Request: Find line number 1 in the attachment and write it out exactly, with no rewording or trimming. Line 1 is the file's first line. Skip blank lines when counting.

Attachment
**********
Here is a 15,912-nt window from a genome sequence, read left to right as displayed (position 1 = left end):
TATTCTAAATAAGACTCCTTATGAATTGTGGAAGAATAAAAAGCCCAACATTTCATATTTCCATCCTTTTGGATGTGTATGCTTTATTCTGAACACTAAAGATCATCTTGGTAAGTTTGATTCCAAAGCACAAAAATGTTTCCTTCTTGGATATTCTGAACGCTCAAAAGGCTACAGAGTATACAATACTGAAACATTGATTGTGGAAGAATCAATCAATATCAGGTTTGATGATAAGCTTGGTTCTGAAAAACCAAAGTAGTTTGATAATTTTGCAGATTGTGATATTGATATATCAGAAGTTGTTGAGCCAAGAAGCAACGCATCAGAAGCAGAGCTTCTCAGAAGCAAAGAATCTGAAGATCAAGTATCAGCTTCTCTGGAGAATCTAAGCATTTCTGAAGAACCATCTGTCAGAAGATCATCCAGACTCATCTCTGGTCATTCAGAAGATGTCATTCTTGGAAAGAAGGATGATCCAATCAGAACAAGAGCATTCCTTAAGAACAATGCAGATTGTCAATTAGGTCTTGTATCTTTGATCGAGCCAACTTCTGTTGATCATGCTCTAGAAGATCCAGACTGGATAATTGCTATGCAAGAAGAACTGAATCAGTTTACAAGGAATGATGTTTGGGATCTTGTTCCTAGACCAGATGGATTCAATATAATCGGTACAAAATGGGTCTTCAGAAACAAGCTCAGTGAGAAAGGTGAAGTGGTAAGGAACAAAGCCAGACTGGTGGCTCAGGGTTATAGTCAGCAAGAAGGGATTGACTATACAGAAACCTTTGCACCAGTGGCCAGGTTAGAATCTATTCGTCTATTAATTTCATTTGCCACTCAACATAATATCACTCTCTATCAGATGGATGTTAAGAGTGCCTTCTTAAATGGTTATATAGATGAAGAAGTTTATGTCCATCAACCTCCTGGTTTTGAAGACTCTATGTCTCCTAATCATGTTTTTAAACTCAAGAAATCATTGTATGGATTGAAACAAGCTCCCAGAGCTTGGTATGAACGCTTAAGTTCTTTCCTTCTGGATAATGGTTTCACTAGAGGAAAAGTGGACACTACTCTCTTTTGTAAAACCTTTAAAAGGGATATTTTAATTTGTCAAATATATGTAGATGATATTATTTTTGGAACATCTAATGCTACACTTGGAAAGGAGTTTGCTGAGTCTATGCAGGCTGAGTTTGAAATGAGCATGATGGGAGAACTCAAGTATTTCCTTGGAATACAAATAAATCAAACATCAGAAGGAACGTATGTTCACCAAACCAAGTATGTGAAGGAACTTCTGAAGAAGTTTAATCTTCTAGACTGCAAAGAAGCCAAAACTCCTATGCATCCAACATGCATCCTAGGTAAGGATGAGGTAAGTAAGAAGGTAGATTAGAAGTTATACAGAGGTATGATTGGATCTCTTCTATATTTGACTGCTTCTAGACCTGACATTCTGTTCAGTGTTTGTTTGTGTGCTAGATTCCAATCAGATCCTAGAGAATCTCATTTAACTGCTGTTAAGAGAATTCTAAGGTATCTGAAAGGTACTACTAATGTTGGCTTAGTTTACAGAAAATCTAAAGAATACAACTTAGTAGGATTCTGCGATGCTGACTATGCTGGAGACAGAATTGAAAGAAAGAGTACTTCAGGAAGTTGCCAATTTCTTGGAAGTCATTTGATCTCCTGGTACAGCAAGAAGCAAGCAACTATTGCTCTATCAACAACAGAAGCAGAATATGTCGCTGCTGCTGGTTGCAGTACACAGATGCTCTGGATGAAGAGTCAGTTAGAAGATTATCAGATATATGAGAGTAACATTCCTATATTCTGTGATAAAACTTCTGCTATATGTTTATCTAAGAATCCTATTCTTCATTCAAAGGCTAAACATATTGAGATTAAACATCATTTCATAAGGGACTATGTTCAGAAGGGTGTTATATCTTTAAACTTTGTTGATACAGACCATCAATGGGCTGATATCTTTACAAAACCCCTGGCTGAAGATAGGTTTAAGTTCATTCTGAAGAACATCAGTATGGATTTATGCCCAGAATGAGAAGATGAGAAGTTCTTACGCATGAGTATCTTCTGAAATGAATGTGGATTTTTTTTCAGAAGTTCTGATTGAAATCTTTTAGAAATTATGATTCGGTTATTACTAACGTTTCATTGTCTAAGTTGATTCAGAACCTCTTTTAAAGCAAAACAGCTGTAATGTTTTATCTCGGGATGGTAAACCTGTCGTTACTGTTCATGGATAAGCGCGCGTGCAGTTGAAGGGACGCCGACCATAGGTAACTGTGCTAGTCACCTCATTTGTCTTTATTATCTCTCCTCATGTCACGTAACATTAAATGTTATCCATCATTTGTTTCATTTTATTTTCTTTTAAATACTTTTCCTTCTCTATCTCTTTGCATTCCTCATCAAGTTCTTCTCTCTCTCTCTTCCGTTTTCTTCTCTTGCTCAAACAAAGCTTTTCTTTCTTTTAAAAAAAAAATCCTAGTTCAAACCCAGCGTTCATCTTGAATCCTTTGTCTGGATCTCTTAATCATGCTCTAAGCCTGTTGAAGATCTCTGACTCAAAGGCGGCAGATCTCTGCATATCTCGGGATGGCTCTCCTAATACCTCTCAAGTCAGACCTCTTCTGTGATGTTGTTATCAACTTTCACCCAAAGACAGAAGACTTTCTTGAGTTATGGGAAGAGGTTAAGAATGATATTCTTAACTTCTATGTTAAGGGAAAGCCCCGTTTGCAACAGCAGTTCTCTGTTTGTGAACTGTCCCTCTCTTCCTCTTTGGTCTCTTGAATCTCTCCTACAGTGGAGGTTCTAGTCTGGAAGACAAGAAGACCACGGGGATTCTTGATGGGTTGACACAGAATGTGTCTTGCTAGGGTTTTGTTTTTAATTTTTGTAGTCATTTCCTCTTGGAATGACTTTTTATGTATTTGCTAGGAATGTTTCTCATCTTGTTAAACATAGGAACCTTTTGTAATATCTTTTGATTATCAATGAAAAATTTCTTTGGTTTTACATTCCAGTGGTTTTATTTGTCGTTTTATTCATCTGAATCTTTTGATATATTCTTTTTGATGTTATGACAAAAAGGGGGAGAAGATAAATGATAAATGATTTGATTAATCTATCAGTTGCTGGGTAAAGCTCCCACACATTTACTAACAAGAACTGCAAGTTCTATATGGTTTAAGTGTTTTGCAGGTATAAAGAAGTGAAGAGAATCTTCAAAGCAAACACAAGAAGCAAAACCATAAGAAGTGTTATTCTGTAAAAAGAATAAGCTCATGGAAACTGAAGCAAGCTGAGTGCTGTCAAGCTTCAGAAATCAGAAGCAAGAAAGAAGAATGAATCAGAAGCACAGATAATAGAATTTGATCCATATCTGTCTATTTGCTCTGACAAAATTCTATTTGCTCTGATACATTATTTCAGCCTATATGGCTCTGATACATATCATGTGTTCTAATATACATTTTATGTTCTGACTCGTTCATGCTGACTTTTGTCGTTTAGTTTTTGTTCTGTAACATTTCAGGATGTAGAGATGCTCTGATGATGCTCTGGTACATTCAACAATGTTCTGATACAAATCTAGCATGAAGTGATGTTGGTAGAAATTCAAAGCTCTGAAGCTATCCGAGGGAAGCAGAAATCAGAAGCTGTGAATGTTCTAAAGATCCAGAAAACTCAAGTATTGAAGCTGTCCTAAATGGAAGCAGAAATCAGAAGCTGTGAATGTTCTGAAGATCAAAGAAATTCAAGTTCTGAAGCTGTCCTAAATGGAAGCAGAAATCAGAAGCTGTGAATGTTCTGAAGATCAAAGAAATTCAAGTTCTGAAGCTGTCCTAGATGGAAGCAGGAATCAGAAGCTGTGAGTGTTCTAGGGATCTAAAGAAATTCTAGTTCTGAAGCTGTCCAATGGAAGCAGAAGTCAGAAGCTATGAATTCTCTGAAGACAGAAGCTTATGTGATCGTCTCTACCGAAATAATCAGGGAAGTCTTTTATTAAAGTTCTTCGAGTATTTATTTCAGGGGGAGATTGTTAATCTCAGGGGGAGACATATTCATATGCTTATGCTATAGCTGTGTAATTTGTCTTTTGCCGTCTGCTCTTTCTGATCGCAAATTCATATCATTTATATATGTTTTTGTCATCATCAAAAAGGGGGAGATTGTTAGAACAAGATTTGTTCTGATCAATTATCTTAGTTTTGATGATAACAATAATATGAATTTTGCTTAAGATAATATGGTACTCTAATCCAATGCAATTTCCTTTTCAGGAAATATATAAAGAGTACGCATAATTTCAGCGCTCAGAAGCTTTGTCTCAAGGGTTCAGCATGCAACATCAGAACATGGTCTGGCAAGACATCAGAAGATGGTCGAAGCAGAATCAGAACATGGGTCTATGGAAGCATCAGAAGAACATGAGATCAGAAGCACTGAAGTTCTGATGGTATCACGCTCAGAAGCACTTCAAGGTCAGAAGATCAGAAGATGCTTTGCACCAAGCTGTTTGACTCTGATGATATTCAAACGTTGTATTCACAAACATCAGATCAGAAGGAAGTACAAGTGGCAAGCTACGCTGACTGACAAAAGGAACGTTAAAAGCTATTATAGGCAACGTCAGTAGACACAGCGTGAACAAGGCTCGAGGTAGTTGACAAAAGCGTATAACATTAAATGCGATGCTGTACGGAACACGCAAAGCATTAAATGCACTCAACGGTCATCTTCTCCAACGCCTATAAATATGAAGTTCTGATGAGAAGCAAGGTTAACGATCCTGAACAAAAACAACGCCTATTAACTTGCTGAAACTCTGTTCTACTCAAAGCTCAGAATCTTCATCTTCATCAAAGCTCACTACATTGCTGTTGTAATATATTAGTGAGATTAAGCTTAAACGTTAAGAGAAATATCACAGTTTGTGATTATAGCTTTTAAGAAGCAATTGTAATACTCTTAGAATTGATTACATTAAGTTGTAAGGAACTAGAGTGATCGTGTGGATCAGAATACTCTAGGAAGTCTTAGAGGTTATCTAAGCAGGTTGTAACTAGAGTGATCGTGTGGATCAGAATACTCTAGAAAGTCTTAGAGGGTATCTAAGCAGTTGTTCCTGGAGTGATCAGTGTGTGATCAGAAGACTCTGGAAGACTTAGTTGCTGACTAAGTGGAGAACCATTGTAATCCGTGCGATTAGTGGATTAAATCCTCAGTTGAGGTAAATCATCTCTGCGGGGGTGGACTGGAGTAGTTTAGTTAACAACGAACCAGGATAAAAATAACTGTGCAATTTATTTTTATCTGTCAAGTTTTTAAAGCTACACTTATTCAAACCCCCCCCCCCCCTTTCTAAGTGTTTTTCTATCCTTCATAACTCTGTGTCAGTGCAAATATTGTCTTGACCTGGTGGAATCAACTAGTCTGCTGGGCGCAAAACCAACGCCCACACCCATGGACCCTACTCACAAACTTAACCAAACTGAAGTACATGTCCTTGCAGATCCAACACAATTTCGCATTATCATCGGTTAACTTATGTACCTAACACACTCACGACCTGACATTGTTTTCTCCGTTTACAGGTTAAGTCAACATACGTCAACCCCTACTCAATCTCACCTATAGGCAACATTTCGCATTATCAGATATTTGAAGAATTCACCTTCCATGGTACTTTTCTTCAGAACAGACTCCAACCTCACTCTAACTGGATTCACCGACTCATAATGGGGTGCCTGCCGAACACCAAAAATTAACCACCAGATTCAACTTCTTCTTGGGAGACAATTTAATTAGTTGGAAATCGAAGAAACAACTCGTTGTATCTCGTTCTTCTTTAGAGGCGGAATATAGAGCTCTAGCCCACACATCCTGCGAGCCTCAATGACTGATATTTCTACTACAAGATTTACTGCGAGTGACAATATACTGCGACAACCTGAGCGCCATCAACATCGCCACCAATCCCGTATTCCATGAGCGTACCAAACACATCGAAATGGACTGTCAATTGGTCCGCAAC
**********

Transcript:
Here is a 15,912-nt window from a genome sequence, read left to right as displayed (position 1 = left end):